Like most amino acids, arginine (ARE-juh-nine) comes in two forms, an L-form and a D-form. These two forms are called isomers, meaning they are mirror images of each other. The L-form spirals and rotates to the left; the D-form spirals and rotates to the right. The L-form is most compatible with human biochemistry.
Arginine was isolated from a lupin seedling in 1886, but it wasn't until 1932 that scientists linked it to the creation of urea, the waste product necessary to remove toxic ammonia from the body. Several years later, researchers also discovered L-arginine was needed to make creatine the chemical important to muscle contractions and performance during exercise.
Arginine is considered a semi-essential amino acid because the body can produce it but supplementation is sometimes still needed. People with protein malnutrition or other nutrition concerns may not have enough.
A sufficient quantity of arginine is especially important in the diets of children, especially those experiencing growth. It is also involved in ammonia detoxification and immune function.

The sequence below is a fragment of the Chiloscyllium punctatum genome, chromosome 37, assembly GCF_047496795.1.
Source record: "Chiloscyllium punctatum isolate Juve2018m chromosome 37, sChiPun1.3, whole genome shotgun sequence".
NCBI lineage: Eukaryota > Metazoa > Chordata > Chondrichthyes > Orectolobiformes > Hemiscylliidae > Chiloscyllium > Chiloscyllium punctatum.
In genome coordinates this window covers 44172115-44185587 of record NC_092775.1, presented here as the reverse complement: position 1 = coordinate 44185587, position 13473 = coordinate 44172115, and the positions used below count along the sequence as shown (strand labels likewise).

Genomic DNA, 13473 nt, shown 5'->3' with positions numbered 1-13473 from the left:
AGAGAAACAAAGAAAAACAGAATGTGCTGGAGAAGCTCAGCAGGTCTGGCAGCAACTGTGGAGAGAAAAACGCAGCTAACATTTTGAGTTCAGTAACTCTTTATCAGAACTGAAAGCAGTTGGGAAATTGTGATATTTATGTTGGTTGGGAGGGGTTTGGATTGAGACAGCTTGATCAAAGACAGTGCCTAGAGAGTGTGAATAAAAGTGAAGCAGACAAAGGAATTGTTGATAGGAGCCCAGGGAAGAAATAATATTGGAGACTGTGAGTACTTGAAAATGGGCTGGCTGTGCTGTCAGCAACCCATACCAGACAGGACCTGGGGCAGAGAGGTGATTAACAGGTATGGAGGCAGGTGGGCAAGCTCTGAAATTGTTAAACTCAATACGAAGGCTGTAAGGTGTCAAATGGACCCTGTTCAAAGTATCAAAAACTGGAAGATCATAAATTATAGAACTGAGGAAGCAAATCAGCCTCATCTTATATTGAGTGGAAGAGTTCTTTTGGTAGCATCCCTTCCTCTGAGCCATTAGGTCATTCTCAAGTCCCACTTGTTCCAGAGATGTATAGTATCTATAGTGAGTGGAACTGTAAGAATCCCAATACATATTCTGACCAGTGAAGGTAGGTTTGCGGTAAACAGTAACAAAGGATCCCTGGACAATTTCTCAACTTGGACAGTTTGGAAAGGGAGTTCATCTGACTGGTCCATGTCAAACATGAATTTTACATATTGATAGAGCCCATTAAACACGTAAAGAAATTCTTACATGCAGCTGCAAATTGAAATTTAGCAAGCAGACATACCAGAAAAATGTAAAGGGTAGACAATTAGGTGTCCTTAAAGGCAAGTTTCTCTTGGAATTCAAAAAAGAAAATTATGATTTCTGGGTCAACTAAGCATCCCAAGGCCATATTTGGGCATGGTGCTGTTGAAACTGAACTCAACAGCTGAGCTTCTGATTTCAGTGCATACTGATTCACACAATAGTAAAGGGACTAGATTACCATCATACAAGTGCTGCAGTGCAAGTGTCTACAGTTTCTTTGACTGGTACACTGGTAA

- Arginine plays a role in the chemical signals between cells.
- Arginine plays various roles in protein metabolism.
- Arginine is popular with bodybuilders and fitness enthusiasts.
- Arginine supports the effects of exercise.
- Arginine helps maintain coronary blood flow and vascular function.
- Arginine supports the immune system.
- Arginine is involved in the formation of nitric oxide a compound involved in circulatory and immune system function.
- During workouts, nitric oxide production can help support circulation and muscles.
- Arginine can help deliver critical amino acids and carbohydrates after exercise when combined with your post-workout shake.
- Arginine plays an important role in the formation of protein, creatine and polyamines.
- Arginine increases protein synthesis, which in turn increases cellular replication. Therefore, arginine plays an important role in cell division and immune system function.
- Arginine contains four nitrogen atoms per molecule, making it the most abundant nitrogen carrier in the body. Although it is not a direct shuttle for nitrogen, it plays a role in nitrogen metabolism because it is essential for ammonia detoxification.
- Arginine may help stimulate the activity and increase the size of the thymus gland which begins to decrease in size after puberty. Arginine is known to stimulate white blood cell production.
- The body uses arginine to produce nitric oxide, a messenger molecule involved in various functions of the cardiovascular system. Arginine can support the synthesis of nitric oxide in the cells that line the blood vessels. This helps dilate vessel walls and improve blood flow around the heart.
There are two main sources of arginine dietary arginine, and free-form arginine from supplements. Dietary sources can be obtained from animals or plants.
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